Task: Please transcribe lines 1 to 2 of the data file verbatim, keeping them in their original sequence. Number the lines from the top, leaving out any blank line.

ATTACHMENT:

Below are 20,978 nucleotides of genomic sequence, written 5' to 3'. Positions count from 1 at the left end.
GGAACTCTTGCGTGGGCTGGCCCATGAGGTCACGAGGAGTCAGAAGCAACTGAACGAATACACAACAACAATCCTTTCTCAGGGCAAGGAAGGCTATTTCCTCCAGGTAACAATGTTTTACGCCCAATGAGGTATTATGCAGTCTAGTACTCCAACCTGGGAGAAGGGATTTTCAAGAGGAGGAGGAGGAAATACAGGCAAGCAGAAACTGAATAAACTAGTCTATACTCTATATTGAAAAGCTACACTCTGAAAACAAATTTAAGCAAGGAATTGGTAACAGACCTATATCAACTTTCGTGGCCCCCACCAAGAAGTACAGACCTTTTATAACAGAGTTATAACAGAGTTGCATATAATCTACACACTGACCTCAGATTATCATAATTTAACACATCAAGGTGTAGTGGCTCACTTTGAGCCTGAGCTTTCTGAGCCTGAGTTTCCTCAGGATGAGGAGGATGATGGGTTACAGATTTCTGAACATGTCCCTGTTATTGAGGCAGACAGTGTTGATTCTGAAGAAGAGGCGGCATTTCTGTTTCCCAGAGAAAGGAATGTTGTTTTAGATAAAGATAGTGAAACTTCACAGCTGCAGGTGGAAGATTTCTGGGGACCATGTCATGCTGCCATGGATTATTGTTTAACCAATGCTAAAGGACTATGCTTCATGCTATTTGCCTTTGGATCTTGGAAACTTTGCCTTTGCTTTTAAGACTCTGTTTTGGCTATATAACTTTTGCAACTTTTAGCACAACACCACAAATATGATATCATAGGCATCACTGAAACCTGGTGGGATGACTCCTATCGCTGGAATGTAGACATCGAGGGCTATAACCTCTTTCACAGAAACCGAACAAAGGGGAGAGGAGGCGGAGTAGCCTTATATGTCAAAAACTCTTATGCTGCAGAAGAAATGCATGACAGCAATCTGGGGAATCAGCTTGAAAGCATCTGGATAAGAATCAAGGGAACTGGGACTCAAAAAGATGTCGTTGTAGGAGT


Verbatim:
Below are 20,978 nucleotides of genomic sequence, written 5' to 3'. Positions count from 1 at the left end.
GGAACTCTTGCGTGGGCTGGCCCATGAGGTCACGAGGAGTCAGAAGCAACTGAACGAATACACAACAACAATCCTTTCTCAGGGCAAGGAAGGCTATTTCCTCCAGGTAACAATGTTTTACGCCCAATGAGGTATTATGCAGTCTAGTACTCCAACCTGGGAGAAGGGATTTTCAAGAGGAGGAGGAGGAAATACAGGCAAGCAGAAACTGAATAAACTAGTCTATACTCTATATTGAAAAGCTACACTCTGAAAACAAATTTAAGCAAGGAATTGGTAACAGACCTATATCAACTTTCGTGGCCCCCACCAAGAAGTACAGACCTTTTATAACAGAGTTATAACAGAGTTGCATATAATCTACACACTGACCTCAGATTATCATAATTTAACACATCAAGGTGTAGTGGCTCACTTTGAGCCTGAGCTTTCTGAGCCTGAGTTTCCTCAGGATGAGGAGGATGATGGGTTACAGATTTCTGAACATGTCCCTGTTATTGAGGCAGACAGTGTTGATTCTGAAGAAGAGGCGGCATTTCTGTTTCCCAGAGAAAGGAATGTTGTTTTAGATAAAGATAGTGAAACTTCACAGCTGCAGGTGGAAGATTTCTGGGGACCATGTCATGCTGCCATGGATTATTGTTTAACCAATGCTAAAGGACTATGCTTCATGCTATTTGCCTTTGGATCTTGGAAACTTTGCCTTTGCTTTTAAGACTCTGTTTTGGCTATATAACTTTTGCAACTTTTAGCACAACACCACAAATATGATATCATAGGCATCACTGAAACCTGGTGGGATGACTCCTATCGCTGGAATGTAGACATCGAGGGCTATAACCTCTTTCACAGAAACCGAACAAAGGGGAGAGGAGGCGGAGTAGCCTTATATGTCAAAAACTCTTATGCTGCAGAAGAAATGCATGACAGCAATCTGGGGAATCAGCTTGAAAGCATCTGGATAAGAATCAAGGGAACTGGGACTCAAAAAGATGTCGTTGTAGGAGT